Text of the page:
I would always ask the following questions first. What about this artwork is aesthetically stimulating? Does it invoke an emotional response through the use of space, form, shape, line, color, and/or other such devices? What are the techniques involved in production? How does the use of any/all the above enhance/ contribute to the expression of the cultural/political concerns of the artist? Only then should I ask, what exactly is/are the cultural concern(s) embodied in this artwork? I personally also wonder if the cultural concerns must be made readily apparent, or might they be obfuscated by other aesthetic concerns. Might that also be a production goal of the artist?

I took the time to explore past exhibits at the museum, and most of the artists exhibited do have cultural, political, and / or economic concerns expressed through their artwork. Indeed a primary goal of the museum is “to encourage the public’s awareness of the cultural, political, economic, and personal dimensions of art.” Unfortunately, the Website doesn’t show me enough of the actual artworks of the various exhibitions over time to establish whether or not my concern for “aesthetics first,” is also part of the museum’s mission. Indeed, the goals of Station Museum are such that I believe the definition of aesthetics here includes the cultural and political as just one more dimension of an inclusive format.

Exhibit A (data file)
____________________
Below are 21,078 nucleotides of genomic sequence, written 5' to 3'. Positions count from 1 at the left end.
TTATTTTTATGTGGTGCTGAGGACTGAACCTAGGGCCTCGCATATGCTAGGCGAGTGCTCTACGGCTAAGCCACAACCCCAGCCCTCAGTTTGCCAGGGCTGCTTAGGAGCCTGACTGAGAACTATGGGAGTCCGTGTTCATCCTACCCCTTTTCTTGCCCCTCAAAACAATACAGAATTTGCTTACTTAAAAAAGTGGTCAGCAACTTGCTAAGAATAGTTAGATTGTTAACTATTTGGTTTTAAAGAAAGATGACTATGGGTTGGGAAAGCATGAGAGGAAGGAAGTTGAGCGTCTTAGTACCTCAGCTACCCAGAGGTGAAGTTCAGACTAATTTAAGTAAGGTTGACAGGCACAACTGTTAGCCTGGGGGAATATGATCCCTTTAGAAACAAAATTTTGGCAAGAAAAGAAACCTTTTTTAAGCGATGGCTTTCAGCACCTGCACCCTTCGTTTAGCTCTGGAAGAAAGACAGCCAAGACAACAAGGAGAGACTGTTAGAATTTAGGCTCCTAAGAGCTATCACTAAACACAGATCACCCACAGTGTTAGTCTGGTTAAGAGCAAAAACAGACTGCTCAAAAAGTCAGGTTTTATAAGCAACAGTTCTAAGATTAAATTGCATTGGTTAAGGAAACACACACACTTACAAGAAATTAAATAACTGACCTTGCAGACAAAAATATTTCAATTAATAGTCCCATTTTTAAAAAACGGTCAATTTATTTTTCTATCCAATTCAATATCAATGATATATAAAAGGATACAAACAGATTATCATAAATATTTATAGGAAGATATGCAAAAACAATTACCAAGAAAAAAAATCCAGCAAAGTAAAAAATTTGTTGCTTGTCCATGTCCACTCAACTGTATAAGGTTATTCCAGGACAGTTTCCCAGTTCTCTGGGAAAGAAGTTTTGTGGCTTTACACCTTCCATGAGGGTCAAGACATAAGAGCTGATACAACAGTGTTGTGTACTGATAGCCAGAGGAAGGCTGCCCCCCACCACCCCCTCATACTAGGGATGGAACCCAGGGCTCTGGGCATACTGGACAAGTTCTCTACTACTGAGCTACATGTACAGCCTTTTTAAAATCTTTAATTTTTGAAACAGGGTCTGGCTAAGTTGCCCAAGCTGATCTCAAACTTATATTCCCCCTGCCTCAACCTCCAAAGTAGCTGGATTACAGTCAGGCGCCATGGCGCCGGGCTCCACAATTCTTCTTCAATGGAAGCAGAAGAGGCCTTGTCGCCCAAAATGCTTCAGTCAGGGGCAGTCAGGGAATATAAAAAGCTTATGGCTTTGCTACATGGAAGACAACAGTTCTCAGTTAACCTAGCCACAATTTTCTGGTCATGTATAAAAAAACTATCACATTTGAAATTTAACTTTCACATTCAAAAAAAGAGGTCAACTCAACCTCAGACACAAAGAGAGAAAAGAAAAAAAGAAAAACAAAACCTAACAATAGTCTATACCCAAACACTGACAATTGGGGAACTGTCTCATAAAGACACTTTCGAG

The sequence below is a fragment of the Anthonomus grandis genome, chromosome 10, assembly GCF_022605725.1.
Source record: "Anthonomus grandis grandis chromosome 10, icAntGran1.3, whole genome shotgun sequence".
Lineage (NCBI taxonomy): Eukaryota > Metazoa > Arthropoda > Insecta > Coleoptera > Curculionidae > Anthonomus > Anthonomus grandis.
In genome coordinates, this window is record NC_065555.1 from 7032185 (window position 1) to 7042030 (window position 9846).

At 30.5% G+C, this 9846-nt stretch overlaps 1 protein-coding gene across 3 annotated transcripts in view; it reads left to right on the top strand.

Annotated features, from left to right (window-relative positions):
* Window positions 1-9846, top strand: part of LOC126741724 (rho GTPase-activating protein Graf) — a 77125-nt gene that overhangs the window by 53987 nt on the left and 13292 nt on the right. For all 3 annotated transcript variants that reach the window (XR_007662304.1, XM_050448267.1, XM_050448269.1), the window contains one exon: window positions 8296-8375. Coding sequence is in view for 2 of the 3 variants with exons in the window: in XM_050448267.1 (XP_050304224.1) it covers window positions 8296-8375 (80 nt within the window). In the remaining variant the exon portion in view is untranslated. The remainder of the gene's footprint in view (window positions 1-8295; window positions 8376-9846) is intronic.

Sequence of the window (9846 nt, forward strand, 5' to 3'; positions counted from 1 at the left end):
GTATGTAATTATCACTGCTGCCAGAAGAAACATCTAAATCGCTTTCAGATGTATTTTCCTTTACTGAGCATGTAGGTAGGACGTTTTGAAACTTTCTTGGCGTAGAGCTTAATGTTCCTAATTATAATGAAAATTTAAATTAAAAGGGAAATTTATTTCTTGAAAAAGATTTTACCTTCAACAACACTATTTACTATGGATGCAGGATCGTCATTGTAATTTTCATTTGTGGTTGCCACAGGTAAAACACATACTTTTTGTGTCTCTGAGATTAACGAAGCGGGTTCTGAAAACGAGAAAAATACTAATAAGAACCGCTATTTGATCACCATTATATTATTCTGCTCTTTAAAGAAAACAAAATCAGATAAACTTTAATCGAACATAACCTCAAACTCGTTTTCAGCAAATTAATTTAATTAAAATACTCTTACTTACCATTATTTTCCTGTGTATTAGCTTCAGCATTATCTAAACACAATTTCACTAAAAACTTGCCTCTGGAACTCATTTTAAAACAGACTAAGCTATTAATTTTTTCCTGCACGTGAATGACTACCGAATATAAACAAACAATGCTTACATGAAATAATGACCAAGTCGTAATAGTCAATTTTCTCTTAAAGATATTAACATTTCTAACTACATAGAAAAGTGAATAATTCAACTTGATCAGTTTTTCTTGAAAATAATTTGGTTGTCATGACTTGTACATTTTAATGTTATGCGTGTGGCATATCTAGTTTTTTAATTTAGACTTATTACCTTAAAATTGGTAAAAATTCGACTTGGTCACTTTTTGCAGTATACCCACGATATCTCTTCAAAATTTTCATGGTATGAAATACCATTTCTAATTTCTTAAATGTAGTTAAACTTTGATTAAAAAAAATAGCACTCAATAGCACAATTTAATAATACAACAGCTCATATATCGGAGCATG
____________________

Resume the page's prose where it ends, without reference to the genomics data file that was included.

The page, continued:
Now that I’ve expressed my own concern for beauty in aesthetic art production, first, it must be said that the Station Museum is privately funded and run by a power art couple, Jim and Ann Harithas. He was a past director of both the Corcoran Museum of Art, and the Contemporary Arts Museum of Houston, thus insuring that the primary concern of the museum will be to service the commercial goals of the global Popomo, probably all the while, not realizing that Station Museum is an integral part of a sub/culture that governs so much of recognized art production during the first decade of the Twenty-first Century. This last is not to disparage the International Art World, just to recognize that its goals are tangential to my own, and often to the goals of parochial artists in any/all American locals. Indeed, it is essential that ideas contrary to the local region be expressed and placed in the public eye in the hopes that such will influence growth in public understanding of the world beyond.

"So what, John," says my alter ego.

To which I reply - ss a working artist whose artwork remains outside the mainstream of the "Art World" I fantasize that we will see a resurrection of, and/or at least a concern for the aesthetics of beauty in Art, FIRST.

Never the less, I know that if I find myself in Houston once again, having lived there for two years as a twelve to thirteen year old (oh so many years ago), I will definitely look for and visit the Station Museum of Contemporary Art.


*A definition of beauty in aesthetics would of necessity be an extensively annotated philosophical treatise, and is beyond the scope of this journal. Suffice it to say that beauty is often in the eye of the beholder, and in this journal I - THE ARTIST - am the beholder.

*2 The Postmodern placed the viewer in the primary position of importance, not the artist or artwork itself. I maintain that the artwork is the most important because it is the switch through which the artist, viewer, and culture function, thus placing limits on my own argument in this particular journal entry.